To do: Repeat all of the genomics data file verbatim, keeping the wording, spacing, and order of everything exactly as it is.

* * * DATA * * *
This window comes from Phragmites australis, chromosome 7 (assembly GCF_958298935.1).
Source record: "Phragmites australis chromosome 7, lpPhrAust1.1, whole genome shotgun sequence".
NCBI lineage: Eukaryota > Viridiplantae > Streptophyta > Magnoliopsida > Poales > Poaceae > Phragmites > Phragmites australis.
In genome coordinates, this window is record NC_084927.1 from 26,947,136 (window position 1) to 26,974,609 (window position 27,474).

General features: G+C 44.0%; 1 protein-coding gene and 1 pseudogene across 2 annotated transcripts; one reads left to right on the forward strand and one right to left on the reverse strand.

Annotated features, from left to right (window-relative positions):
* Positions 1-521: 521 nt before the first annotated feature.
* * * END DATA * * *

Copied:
This window comes from Phragmites australis, chromosome 7 (assembly GCF_958298935.1).
Source record: "Phragmites australis chromosome 7, lpPhrAust1.1, whole genome shotgun sequence".
NCBI lineage: Eukaryota > Viridiplantae > Streptophyta > Magnoliopsida > Poales > Poaceae > Phragmites > Phragmites australis.
In genome coordinates, this window is record NC_084927.1 from 26,947,136 (window position 1) to 26,974,609 (window position 27,474).

General features: G+C 44.0%; 1 protein-coding gene and 1 pseudogene across 2 annotated transcripts; one reads left to right on the forward strand and one right to left on the reverse strand.

Annotated features, from left to right (window-relative positions):
* Positions 1-521: 521 nt before the first annotated feature.